'Trippin' On Speed' does exactly what it says on the tin. Your brain will be turned to mush within precisely four minutes and five seconds of it's crazy riffs and upbeat rhythm, plunging you into a musical high. This is followed by the hasty and bass heavy 'Say No More' which is a strong penultimate track to the EP.

The opening to ‘Diaries From Rehab’ provides a strong electronica basis to the track which is clearly the most experimental on the release. It is slightly more light on it’s feet than the other four tracks but this makes a refreshing change which keeps you completely and utterly entranced by Never A Hero’s unbelievable songwriting abilities.

Three years after their formation, things are looking promising for the newly-signed rap/rock outfit and they are definitely one to watch. Even though ‘Socially Awkward’ was released just one year after their formation in 2009, it’s brilliance is beyond question. Just think what they can do two years on from it’s release date.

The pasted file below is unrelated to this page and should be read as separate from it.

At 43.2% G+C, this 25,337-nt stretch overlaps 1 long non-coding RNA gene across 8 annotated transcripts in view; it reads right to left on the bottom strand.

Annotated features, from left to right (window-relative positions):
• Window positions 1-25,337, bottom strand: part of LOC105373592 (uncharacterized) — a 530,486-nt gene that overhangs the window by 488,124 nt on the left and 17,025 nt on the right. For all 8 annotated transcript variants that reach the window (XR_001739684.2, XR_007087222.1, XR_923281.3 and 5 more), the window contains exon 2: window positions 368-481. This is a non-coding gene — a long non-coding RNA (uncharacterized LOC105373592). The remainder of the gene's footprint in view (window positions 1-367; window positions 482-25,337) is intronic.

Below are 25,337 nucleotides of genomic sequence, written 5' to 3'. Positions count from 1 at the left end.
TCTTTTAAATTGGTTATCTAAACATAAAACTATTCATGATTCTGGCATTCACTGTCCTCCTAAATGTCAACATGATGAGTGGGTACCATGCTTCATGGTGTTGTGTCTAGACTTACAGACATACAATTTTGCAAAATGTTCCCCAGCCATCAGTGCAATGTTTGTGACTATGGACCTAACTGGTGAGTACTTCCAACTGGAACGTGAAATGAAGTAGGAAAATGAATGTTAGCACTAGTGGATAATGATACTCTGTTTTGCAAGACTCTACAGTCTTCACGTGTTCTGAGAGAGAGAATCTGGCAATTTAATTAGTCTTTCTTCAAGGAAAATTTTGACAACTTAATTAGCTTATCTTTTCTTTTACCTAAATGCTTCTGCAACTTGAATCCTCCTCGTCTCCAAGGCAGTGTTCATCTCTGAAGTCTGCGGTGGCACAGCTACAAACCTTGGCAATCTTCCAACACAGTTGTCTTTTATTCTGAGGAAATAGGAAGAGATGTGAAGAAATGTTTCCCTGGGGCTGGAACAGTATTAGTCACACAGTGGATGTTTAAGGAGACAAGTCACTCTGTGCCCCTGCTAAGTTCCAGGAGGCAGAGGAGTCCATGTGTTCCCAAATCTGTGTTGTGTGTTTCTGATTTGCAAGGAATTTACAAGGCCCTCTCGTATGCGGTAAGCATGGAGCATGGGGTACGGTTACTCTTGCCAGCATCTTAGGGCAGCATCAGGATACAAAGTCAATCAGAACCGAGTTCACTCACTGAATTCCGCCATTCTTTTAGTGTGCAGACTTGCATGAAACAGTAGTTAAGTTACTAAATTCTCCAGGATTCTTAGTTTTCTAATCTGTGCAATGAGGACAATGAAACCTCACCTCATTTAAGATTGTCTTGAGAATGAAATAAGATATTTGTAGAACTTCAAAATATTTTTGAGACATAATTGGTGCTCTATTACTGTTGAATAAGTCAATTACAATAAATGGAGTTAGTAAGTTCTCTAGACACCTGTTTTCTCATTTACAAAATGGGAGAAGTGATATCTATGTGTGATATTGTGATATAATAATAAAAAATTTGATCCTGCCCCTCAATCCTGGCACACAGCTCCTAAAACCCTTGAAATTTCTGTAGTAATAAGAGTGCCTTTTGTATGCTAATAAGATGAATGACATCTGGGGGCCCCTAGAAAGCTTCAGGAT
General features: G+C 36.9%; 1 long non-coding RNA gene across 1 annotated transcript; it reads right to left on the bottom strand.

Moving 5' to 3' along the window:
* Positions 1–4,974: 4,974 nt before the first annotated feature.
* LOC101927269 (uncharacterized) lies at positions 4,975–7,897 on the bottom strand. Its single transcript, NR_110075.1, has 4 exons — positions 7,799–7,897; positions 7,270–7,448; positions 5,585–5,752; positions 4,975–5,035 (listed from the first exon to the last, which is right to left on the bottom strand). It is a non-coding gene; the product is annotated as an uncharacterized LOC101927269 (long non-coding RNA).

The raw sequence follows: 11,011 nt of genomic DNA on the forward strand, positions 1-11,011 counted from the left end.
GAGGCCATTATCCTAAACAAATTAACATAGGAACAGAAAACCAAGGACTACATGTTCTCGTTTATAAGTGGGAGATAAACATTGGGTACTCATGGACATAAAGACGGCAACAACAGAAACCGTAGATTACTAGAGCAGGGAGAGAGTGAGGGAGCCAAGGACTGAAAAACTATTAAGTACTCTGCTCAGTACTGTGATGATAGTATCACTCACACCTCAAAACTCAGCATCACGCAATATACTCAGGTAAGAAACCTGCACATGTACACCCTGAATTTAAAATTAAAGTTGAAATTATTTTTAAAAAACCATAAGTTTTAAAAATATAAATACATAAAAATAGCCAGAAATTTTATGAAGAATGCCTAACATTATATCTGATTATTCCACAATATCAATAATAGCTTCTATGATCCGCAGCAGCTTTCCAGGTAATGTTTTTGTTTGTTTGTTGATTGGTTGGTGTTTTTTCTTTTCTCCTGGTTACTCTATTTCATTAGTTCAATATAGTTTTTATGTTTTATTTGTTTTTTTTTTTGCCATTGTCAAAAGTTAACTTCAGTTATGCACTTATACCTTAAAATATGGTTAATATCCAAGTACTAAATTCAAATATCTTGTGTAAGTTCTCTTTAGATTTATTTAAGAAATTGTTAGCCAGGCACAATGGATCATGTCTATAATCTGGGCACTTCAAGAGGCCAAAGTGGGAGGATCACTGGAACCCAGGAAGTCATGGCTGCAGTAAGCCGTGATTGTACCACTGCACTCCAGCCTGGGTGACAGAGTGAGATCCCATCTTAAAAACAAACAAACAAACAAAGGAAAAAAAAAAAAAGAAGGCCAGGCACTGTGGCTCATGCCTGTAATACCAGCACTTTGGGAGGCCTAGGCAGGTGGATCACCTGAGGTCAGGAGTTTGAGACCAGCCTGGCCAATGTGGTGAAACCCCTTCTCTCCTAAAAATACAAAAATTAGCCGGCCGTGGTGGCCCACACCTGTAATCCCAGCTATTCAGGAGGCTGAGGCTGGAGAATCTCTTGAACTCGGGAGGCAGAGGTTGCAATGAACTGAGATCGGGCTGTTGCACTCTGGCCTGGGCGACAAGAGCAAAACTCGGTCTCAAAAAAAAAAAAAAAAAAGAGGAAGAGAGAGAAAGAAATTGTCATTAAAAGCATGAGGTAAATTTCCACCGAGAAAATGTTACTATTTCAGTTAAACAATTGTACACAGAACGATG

Check them out on Facebook.

Single Review - I Prefer The Early Stuff by Winter Olympics

Guess who’s back? After a rather stressful end of year at uni I’m back with another review. Oh…and I’m back for good this time. 

Even though I don’t know most of my readers in person I do like to treat you guys as my friends so I’d like to take this chance to apologise for not being a good writer and posting regularly. I promise not to do it again! 

Abi x

Many bass players ago in the capital of England, a five-piece dance/indie/rock/whatever-else-you-want-to-classify-them-as band formed. 2002 was the year Bowman introduced themselves to the music scene later to be known as The Winter Olympics.